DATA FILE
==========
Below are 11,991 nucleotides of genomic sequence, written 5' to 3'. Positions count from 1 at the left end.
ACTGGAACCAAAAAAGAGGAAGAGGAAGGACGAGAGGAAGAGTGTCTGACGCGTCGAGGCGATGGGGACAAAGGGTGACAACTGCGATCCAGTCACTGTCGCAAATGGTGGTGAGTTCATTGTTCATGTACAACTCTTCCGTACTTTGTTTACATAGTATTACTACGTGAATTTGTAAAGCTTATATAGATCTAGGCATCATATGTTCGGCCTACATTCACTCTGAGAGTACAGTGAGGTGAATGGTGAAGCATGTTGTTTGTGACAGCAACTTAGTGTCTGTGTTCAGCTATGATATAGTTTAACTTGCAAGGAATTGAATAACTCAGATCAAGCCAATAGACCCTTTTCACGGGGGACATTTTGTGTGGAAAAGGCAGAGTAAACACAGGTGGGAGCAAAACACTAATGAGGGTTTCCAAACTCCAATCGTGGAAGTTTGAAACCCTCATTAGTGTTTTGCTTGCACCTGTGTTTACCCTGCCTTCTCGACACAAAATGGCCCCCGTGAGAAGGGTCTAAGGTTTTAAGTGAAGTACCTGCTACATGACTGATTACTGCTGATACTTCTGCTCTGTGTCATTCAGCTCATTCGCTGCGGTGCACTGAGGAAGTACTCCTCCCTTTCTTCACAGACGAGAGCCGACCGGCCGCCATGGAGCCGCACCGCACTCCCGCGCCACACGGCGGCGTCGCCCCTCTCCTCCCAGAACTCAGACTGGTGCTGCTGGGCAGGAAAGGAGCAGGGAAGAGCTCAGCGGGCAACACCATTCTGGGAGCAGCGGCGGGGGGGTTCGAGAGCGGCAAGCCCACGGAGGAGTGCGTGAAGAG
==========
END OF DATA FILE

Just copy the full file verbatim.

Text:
Below are 11,991 nucleotides of genomic sequence, written 5' to 3'. Positions count from 1 at the left end.
ACTGGAACCAAAAAAGAGGAAGAGGAAGGACGAGAGGAAGAGTGTCTGACGCGTCGAGGCGATGGGGACAAAGGGTGACAACTGCGATCCAGTCACTGTCGCAAATGGTGGTGAGTTCATTGTTCATGTACAACTCTTCCGTACTTTGTTTACATAGTATTACTACGTGAATTTGTAAAGCTTATATAGATCTAGGCATCATATGTTCGGCCTACATTCACTCTGAGAGTACAGTGAGGTGAATGGTGAAGCATGTTGTTTGTGACAGCAACTTAGTGTCTGTGTTCAGCTATGATATAGTTTAACTTGCAAGGAATTGAATAACTCAGATCAAGCCAATAGACCCTTTTCACGGGGGACATTTTGTGTGGAAAAGGCAGAGTAAACACAGGTGGGAGCAAAACACTAATGAGGGTTTCCAAACTCCAATCGTGGAAGTTTGAAACCCTCATTAGTGTTTTGCTTGCACCTGTGTTTACCCTGCCTTCTCGACACAAAATGGCCCCCGTGAGAAGGGTCTAAGGTTTTAAGTGAAGTACCTGCTACATGACTGATTACTGCTGATACTTCTGCTCTGTGTCATTCAGCTCATTCGCTGCGGTGCACTGAGGAAGTACTCCTCCCTTTCTTCACAGACGAGAGCCGACCGGCCGCCATGGAGCCGCACCGCACTCCCGCGCCACACGGCGGCGTCGCCCCTCTCCTCCCAGAACTCAGACTGGTGCTGCTGGGCAGGAAAGGAGCAGGGAAGAGCTCAGCGGGCAACACCATTCTGGGAGCAGCGGCGGGGGGGTTCGAGAGCGGCAAGCCCACGGAGGAGTGCGTGAAGAG